In 1988 we were back to this for the basic range. The US market only selling them. But as the 1980s ended, so did metal bases.

This was the new look running until 1992. Another twist, the ROW range decided to pop the red Jeep with roll bar into the range as MB56 in 1990 too. It lasted a brief 2 year stint before going again. The ROW range had a thing about Jeeps lasting 2 years didn’t they. As such the model rolled through Macau production and Thailand production as they tools were moved at the end of 1990.

I am starting to get ahead of myself a little here. Because 1989 saw another side issue of the Jeep with canopy. It was a part of the Commando series, in Strike Team colours, and because these ran through 1989 and into 1990, the base of this also went through the cost reduction too.

After this, all Jeep issues were now sporting a plastic base. The next was the My First Matchbox release. It debuted in 1990 and ran through 1992. Therefore early production was in Macau before it moved to Thailand alongside the basic range model. At first the red wheels had green hubs, but these were later left plain.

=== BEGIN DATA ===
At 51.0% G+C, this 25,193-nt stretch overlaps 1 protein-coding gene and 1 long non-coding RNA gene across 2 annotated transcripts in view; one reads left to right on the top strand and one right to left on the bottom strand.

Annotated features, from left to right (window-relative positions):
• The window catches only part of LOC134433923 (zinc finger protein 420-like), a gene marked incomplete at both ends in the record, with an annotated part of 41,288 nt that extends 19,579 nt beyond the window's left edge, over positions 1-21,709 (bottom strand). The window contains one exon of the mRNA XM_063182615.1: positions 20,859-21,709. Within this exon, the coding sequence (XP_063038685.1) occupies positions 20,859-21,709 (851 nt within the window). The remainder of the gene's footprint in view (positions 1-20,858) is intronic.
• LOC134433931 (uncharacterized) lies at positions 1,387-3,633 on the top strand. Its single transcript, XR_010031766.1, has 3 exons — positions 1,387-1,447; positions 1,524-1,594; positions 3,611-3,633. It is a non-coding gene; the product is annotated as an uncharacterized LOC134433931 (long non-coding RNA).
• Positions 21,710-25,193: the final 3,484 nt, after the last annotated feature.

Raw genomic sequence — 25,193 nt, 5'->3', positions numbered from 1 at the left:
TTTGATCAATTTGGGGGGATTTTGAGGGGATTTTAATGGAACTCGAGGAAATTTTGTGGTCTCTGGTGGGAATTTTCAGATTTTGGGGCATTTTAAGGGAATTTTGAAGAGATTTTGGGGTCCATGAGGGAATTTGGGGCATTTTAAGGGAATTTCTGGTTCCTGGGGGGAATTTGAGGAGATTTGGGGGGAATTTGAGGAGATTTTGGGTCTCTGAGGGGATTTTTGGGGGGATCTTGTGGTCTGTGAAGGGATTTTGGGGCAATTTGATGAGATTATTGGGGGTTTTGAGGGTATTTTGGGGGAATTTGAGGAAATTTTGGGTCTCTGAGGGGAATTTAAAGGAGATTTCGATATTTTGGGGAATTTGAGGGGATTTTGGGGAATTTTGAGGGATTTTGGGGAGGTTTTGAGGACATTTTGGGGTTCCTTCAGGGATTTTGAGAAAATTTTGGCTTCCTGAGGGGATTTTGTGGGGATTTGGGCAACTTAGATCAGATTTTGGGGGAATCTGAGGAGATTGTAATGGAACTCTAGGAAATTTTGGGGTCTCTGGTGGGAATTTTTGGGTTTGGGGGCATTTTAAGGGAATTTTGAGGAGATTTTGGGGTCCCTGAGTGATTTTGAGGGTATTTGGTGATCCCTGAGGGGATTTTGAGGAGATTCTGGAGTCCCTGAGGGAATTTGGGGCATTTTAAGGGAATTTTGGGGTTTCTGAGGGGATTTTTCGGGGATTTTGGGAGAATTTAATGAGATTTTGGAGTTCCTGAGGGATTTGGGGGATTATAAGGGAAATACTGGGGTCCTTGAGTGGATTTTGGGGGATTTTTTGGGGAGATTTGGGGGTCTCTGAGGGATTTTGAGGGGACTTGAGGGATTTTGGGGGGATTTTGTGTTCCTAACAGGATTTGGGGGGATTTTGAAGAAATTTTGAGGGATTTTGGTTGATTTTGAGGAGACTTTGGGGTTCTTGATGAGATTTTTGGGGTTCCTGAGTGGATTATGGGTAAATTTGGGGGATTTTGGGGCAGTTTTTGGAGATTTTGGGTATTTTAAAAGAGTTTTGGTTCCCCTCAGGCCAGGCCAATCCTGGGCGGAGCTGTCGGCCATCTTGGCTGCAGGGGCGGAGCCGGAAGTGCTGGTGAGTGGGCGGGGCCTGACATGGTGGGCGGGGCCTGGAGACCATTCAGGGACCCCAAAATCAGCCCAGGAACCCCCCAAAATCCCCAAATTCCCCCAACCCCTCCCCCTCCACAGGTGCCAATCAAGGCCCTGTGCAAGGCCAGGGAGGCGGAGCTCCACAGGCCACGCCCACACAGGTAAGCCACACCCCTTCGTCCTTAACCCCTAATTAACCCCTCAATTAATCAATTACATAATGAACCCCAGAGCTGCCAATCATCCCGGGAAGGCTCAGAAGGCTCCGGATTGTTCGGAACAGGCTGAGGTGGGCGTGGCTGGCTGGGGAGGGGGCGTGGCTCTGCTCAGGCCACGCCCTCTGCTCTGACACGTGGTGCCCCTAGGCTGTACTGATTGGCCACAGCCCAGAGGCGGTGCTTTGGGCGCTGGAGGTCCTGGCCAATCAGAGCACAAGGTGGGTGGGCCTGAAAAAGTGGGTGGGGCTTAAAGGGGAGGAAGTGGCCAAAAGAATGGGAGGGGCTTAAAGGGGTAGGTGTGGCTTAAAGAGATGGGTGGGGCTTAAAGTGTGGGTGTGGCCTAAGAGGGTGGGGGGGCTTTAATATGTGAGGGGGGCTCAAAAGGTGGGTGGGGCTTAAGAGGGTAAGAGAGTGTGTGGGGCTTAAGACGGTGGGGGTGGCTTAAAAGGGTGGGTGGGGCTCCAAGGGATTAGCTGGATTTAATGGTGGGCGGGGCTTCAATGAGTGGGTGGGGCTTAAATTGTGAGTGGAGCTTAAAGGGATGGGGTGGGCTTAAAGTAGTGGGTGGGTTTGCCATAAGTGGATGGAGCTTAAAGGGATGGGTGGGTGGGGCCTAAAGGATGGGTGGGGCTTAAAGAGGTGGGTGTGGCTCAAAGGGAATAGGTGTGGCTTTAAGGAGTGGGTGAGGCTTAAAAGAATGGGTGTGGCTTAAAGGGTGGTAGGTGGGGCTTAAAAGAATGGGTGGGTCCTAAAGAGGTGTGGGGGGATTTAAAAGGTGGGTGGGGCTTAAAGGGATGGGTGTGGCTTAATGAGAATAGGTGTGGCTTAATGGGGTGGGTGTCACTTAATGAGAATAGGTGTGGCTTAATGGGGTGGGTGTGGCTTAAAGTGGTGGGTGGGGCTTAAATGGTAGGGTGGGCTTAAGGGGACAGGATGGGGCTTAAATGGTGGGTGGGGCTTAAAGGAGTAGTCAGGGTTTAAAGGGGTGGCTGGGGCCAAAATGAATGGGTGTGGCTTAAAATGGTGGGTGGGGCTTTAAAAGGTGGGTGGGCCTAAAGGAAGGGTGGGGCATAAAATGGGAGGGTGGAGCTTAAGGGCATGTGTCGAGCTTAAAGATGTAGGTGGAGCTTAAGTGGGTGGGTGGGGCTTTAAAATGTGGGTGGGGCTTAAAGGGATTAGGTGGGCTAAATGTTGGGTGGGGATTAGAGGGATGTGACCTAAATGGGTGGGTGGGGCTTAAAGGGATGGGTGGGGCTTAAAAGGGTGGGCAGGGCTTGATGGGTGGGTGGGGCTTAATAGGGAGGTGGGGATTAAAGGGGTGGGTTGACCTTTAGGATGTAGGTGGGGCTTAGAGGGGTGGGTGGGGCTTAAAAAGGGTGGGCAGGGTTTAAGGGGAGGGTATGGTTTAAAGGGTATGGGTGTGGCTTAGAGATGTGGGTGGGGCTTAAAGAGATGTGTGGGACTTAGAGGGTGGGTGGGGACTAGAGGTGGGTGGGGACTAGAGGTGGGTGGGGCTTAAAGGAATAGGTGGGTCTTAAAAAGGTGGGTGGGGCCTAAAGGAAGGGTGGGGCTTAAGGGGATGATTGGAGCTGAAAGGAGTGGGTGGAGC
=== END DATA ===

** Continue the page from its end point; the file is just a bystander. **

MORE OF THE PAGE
The next side adventure was a proper adventure. In 1991 Matchbox released a playset called Jeep Jamboree, and included in this set was a special yellow Jeep with roll bar featuring a 50th Anniversary design.

1993 was significant. This was the year that Matchbox launched the brand new all unique 5-packs, which still run to this day. Until then, random multipacks had been sold throughout the history of the brand, but apart from random variations, or throwing in unique items randomly to get rid of surplus stock (looking at the MP-1 from 1980/81 which was a dumping ground for many models scheduled for Japan before they cancelled the unique range there), this was one of the first things that Tyco decided to do when they took over the brand. The first year only saw a few sets, but each one was great as each model included was in a unique look. One of those sets was the Off Road set, and featured a version of both Jeeps. The roll bar model in blue and canopy model in yellow. Some used to class these as a US only issue, but Woolworth in the UK used to sell them. That was where these 2 came from, as that first year I picked up all 3 sets from my local Woolworth.